Sitting at my church's leadership meeting last night, I got to thinking. I'm privy to about three churches and one spiritual center's financial situation (it tends to be public information for non-profits). The first thing that crosses your mind is that maybe they ought to have an MBA on staff. Hearing of half a million dollars in operating deficit for 2004 is not unheard of. (You have no idea the insane cost of doing business in the San Francisco Bay area.)
When I got over that fleeting MBA-as-savior idea, I realized that they are all geared up to serve megachurch congregrations with their own multi-million dollar grounds and advertising and enterprise-like infrastructure.
In other words, they're set up for BIG. MBAs train for BIG. Most business books will advise you on BIG. Yet you often simply cannot take BIG ideas and transfer them directly to SMALL without disasterous results. You often need completely new thinking.
One church gets 250 in their congregration on an average Sunday, yet their infrastructure is capable of handling up 800. The real problem: All their fixed costs are set up for 800. Ouch. The other church gets about 60 average, but is set up for about 250 people. Not only do should you be able to nimbly scale up your time and resources, you need to be able to scale down. Up, down, across, sideways, whatever it takes - you have to be able to adapt flexibly and quickly. Some of these churches are having to sell property and assets to survive. And we don't know if they'll make it.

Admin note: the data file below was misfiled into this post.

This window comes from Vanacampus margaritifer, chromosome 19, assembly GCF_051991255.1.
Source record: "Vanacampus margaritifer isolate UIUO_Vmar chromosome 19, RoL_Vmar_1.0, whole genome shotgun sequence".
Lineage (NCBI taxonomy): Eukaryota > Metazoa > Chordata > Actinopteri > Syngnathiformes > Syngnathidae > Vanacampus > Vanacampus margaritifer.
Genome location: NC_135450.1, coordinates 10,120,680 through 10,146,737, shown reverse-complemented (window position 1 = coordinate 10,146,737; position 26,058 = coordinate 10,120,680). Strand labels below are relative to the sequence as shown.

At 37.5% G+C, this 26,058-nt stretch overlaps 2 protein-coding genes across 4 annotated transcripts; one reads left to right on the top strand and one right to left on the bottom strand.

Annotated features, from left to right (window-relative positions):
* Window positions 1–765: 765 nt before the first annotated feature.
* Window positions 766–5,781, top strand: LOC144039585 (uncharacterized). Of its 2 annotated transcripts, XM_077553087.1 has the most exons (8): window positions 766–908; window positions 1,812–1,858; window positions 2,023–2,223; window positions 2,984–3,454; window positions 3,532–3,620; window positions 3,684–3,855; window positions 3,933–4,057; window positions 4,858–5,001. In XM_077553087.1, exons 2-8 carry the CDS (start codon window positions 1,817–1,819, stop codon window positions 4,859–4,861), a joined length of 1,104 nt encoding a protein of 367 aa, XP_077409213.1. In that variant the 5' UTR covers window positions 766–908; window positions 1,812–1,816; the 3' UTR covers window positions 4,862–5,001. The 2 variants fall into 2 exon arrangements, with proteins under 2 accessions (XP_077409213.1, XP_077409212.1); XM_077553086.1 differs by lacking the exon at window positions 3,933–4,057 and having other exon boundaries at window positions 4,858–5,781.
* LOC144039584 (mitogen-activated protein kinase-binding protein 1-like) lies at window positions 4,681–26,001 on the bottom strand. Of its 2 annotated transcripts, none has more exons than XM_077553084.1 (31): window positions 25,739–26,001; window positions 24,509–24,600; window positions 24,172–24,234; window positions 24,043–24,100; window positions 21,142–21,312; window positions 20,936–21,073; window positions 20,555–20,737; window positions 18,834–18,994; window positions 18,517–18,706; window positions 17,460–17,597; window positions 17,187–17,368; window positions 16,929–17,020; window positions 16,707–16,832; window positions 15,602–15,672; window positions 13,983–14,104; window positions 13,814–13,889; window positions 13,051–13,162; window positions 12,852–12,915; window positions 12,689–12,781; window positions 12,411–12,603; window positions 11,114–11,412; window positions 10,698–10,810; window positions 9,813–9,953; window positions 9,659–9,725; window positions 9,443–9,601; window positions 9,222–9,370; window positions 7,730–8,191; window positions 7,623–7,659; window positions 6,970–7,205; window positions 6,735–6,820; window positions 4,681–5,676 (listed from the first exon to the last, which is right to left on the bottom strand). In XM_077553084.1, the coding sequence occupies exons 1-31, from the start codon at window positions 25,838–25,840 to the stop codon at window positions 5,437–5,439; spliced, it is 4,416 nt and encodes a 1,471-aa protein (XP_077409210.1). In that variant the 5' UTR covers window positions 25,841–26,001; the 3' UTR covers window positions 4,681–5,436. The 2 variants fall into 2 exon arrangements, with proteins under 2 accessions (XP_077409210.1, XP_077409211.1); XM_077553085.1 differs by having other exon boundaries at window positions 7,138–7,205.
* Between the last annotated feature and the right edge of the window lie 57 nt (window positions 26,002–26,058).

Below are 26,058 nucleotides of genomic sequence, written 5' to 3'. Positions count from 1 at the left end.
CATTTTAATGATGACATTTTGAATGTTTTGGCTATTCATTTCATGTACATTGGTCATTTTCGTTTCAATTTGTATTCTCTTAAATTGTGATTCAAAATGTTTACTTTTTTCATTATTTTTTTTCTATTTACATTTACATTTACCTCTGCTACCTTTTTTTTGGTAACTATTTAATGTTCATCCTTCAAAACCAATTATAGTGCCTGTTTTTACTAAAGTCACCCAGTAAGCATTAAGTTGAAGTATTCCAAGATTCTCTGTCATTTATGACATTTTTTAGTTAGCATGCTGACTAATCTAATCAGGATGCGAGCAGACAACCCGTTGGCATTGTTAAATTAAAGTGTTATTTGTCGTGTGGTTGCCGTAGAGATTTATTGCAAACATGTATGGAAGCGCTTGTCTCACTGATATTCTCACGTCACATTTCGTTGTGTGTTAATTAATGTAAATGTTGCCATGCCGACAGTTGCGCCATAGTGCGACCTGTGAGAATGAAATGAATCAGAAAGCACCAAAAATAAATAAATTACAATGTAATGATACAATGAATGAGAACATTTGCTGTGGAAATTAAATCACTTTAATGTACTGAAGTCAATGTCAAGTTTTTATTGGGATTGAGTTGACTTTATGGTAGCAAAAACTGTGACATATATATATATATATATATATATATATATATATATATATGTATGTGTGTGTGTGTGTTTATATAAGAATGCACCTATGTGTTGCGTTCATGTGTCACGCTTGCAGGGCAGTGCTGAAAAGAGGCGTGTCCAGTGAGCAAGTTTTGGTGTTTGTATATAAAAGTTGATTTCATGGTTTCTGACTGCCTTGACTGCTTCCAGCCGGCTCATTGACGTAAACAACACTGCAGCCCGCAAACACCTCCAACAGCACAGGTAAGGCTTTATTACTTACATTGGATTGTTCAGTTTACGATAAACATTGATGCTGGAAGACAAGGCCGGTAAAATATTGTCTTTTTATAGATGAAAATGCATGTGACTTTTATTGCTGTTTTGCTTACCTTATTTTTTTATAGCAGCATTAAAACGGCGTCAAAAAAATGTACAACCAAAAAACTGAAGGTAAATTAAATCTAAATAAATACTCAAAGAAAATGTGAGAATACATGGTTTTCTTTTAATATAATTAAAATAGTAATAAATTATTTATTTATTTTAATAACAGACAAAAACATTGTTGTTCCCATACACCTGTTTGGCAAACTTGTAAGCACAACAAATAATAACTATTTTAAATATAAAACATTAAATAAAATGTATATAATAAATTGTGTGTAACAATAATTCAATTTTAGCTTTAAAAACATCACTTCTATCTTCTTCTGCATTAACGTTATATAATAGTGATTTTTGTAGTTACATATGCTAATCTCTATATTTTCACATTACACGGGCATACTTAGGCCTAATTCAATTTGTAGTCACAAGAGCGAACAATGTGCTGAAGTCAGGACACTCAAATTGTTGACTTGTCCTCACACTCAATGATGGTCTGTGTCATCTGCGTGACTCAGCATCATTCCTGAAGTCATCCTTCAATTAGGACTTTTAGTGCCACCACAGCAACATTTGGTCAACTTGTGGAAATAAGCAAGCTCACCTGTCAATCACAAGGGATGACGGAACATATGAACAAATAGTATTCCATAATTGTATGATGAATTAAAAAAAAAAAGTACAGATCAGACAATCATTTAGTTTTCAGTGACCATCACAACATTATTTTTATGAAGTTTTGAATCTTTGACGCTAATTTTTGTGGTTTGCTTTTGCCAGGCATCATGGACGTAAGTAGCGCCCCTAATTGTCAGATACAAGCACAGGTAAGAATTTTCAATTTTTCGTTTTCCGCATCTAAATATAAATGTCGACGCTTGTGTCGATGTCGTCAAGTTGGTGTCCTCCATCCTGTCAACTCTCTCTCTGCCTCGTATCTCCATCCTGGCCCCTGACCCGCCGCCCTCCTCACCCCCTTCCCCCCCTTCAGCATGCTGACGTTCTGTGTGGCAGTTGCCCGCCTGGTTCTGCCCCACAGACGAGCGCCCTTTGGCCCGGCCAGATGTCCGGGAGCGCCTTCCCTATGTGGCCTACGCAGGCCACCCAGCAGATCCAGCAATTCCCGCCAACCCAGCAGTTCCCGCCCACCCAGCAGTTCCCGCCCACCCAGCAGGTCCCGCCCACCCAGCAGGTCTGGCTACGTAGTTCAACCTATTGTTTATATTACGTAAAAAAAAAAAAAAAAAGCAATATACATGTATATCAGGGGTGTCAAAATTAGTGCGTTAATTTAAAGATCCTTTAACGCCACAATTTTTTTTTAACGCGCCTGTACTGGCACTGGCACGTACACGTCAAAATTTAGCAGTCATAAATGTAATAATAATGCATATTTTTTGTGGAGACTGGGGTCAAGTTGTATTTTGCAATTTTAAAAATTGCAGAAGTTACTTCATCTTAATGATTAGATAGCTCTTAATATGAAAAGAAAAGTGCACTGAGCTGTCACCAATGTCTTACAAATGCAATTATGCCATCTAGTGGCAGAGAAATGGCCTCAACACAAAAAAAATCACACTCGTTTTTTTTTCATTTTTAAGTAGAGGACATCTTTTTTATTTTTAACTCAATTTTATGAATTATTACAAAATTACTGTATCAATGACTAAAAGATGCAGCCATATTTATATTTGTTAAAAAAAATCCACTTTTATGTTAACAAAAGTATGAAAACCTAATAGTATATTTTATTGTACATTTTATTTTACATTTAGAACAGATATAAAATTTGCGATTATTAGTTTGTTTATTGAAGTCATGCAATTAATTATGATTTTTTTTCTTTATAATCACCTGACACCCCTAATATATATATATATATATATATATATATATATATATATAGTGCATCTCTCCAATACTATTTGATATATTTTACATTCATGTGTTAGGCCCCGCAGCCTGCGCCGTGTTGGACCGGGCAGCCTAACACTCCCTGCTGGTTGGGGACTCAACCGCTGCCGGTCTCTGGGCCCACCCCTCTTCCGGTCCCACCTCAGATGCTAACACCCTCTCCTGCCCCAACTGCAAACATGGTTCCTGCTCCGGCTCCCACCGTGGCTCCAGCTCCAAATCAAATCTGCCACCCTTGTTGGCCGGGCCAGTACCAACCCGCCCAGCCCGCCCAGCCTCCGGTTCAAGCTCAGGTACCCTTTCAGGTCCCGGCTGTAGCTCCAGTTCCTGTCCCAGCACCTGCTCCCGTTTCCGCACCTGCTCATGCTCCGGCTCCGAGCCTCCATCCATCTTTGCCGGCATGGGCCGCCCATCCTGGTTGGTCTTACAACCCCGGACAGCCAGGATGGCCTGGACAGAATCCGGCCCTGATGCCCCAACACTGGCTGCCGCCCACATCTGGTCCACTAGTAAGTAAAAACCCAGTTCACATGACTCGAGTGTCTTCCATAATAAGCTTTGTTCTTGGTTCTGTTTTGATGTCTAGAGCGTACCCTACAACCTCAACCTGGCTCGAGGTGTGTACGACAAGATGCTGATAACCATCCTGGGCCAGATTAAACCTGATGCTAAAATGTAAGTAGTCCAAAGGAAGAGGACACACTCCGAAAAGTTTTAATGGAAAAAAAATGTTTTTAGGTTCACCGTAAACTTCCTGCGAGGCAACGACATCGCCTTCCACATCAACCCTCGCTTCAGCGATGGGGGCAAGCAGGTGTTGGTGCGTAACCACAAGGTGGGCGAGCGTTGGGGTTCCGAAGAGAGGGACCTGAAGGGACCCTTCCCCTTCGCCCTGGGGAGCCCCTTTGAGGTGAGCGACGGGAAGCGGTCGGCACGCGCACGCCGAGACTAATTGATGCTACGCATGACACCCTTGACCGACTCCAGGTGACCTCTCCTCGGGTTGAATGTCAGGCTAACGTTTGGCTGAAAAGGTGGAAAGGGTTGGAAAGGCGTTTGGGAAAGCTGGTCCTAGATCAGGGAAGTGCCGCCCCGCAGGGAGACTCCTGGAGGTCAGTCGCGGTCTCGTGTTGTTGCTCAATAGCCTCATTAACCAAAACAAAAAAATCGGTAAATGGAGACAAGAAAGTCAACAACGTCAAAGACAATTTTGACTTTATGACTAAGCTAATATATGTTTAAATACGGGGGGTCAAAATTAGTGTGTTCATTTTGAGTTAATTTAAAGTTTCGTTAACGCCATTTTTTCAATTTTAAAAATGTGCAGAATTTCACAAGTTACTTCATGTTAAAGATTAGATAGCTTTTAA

And then it hit me...
As I walked out of the meeting, I realized this blog has significantly more readers than two of these congregations combined and my deficit is thankfully less than half mil. It's almost scary, but there is so much leverage in SMALL than even I'd realized. All of a sudden, I was overwhelmed with a sense of responsibility. If I've ever given thought (I have) to being an ordained reverend, the fact that I was reaching more people than most churches do should qualm those desires. Anyway, rather than head up a church, my viewpoint sums up to:
"You can preach a better sermon with your life than with your lips."
— Oliver Goldsmith
Anyhow, I'll be tackling common misperceptions and myths around being small.
Today's Myth: "Small means that you can answer email from your customer." If I wasn't feeling so, uh, guilty, this would be hilarious. J.D. Lasica recently blogged that he was about 3000 emails behind. Fred Wilson mentioned he was thinking about declaring email bankruptcy. I don't have a solution myself, but email is an insatiable time monster no matter what your size.
Next: Authenticity is a given in SMALL. For instance, Seth says: "Small means you can tell the truth on your blog."
Next after that: The difference between hype and buzz triggered by Business 2.0's insistence on wedding hype (and blogs) with "instant companies."